SINCE THE CRUSHING series defeat at the hands of the All Blacks in June, rugby in Ireland has been relegated to the peripheries of the public’s consciousness as Euro 2012 and the Olympics have taken centre stage.
However, the start of the new season is now firmly on the horizon, with the first Rabo Direct Pro 12 matches kicking off at the end of this month.
The coming campaign looks set up to be a particularly intriguing one, as there are many unknowns, both in terms of the provinces and Ireland. The word ‘transition’ gets bandied around far too much in regards to Irish rugby but change is on the horizon.
Lets look at five areas of interest for the coming season:
Emergence of youth
Last season saw the surfacing of some exciting young prospects in the Irish rugby scene. At the highest level, you had players like Peter O’Mahony and Simon Zebo, who made such an impression that they were afforded notable game time with Ireland. O’Mahony in particular has the potential to be world class back-row forward, but development needs to seen this season.
Then you have the players who excelled for their provinces but have yet to be afforded a real chance with the national side. The likes of Ian Madigan, Craig Gilroy and Dave Kearney all impressed in the campaign just gone and it will be interesting to see their progression in the coming months.
These types of players should now have plenty of confidence in their own ability and should be looking to make the move to the next level and apply pressure to those ahead of them in the pecking order. It will also be interesting to keep an eye on the next wave of talent emerging such as Luke O’Dea, Conor Gilsenan, Jordan Coughlan and JJ Hanrahan. Plenty of promise there.
Tony McGahan’s reign ended in disappointment as Munster ended last season without a trophy, which is below the standards they set themselves. A new coach has arrived in the shape of Rob Penney who brings pedigree with him in developing youth; something which Munster desperately need to address.
Munster long stood as the golden boys of European rugby but the aura and fear factor has waned a touch in the last couple of years; as proven by Ulster in that Heineken Cup quarter final victory in Thomond Park. Penney does not have an easy job on his hands, in that he needs to oversee a smooth transition between the new and the old in terms of playing personnel, as well as delivering the required level of results.
One thing is for certain: Munster will be bitter from last season and hungrier than ever for success; a combination which they thrive on. Do not write them off.
Although Ulster ultimately struggled to maintain a challenge on both domestic and European fronts last season, and eventually fell short in the Heineken Cup final, it was still a season that will be viewed as a success.
A notable shift was evident in this team last year as they produced outstanding performances on the road as well as at Ravenhill; something they had struggled with in the past. Ulster mixed it with the heavyweights of European rugby in their exceptional Heineken Cup campaign and, for the most part, came out favourably. Again a New Zealander has been recruited to take the coaching reigns and Mark Anscombe arrives with a similar reputation to that of Rob Penney — a Kiwi with experience in youth development and a forwards coach by trade.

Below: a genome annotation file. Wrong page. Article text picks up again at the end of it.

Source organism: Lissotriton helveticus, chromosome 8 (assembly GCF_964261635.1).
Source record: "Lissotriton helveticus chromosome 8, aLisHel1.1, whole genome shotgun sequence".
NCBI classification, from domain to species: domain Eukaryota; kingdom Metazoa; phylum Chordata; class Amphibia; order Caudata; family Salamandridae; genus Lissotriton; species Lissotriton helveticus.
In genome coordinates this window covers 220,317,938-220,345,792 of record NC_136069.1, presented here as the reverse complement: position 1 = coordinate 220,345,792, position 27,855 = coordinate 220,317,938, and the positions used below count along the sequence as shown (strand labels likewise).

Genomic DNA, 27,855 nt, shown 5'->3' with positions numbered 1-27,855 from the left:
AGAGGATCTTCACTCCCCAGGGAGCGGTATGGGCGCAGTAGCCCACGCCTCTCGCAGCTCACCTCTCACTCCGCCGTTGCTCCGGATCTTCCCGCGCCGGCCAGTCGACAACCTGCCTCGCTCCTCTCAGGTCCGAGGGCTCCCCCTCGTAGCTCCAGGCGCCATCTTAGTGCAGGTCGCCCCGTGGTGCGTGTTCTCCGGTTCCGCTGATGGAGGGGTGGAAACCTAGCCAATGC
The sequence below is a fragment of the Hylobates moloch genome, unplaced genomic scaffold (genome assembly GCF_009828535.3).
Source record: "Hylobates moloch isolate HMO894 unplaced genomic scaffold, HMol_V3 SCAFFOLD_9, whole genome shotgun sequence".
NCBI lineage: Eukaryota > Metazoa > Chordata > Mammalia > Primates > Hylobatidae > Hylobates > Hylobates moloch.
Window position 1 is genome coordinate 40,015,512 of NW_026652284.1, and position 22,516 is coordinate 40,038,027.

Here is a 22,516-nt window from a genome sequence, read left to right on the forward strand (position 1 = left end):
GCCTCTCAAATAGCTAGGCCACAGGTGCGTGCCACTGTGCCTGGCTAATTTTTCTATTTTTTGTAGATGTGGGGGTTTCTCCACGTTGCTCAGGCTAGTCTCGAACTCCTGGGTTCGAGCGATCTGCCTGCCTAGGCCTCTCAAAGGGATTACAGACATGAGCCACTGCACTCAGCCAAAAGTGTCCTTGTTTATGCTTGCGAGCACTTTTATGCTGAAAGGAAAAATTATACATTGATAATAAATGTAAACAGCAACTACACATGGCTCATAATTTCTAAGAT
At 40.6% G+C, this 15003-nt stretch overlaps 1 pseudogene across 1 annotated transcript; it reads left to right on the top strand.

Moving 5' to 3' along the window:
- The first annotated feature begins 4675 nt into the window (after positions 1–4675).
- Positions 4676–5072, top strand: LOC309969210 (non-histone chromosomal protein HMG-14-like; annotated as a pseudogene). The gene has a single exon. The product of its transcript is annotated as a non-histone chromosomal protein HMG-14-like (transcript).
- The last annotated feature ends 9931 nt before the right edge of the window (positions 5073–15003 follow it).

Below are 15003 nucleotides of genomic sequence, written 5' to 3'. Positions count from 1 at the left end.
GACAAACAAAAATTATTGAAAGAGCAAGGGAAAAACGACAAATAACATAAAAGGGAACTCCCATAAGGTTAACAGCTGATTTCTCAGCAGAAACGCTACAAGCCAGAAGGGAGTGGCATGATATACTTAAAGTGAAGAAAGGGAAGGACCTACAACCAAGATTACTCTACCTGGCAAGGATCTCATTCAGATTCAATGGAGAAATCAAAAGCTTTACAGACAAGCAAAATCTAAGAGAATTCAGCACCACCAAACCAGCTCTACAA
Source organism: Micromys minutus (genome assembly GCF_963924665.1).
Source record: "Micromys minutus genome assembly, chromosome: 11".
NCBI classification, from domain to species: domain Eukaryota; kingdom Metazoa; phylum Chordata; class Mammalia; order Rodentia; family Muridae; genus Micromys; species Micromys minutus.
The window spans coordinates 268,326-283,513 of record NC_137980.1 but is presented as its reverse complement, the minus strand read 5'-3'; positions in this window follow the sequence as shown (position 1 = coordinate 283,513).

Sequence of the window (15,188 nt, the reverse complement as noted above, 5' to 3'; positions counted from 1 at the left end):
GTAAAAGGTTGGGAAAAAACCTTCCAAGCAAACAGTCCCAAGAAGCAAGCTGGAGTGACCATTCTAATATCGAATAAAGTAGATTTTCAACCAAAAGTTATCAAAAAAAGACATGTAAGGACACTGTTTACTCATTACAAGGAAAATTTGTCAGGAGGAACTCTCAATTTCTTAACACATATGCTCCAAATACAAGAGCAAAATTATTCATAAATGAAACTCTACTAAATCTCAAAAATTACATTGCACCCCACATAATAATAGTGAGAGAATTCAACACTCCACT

Eyebrows were raised when Brian McLaughlin was let go, having just guided Ulster to their most successful season in years, but Anscombe is the man charged with taking Ulster to the next level. Their recruitment has been strong with the arrival of Tommy Bowe alone something to get excited about for fans of the province. Can Ulster now take that step to the next level and establish themselves as a major force in European rugby?
Ireland head coach Declan Kidney and captain Brian O’Driscoll in New Zealand. Pic: INPHO/Billy Stickland
A new Ireland?
Something has to give, doesn’t it?
Overall, Ireland endured a poor season last year — a disappointing quarter-final exit at the World Cup, two wins in the Six Nations and a humbling in New Zealand. There were positives to speak of too, like the win over Australia or the near-win in New Zealand, but these were overshadowed by a lack of consistency throughout.
Some new blood should emerge this season in Irish shirts as a selection of the stalwarts come under increasing pressure from their younger rivals. But is this enough?
The pressure on Declan Kidney has been acute for some time now but the reality is that his contract runs out at the end of this season so it is unlikely that any change will occur before then. Kidney will be in charge for the (important) November tests and even with a poor showing there, it is difficult to envisage him being shunted out for the Six Nations, with his contract ending in a couple of months time.
Either way, there needs to be change at some level for Ireland this year — whether that be personnel, tactics or coaching staff. The players available to Ireland are better than recent results and performances would suggest.
A Lions tour
What better way to finish a season than with a Lions tour when four countries will unite to take on Australia on their home patch. Anyone who has ever watched the ‘Living with the Lions’ documentaries will already be exceedingly excited and the rest will follow shortly.
A Lions tour is a little bit special and is something that has evolved marvellously from the amateur age into the professional one, whilst still retaining the core values of the ‘old school’ tour. Yes, sponsorship and money has changed the complexion somewhat but as a whole, the traditional tour values tend to remain.
The Olympics are great but the new rugby season can’t come quick enough.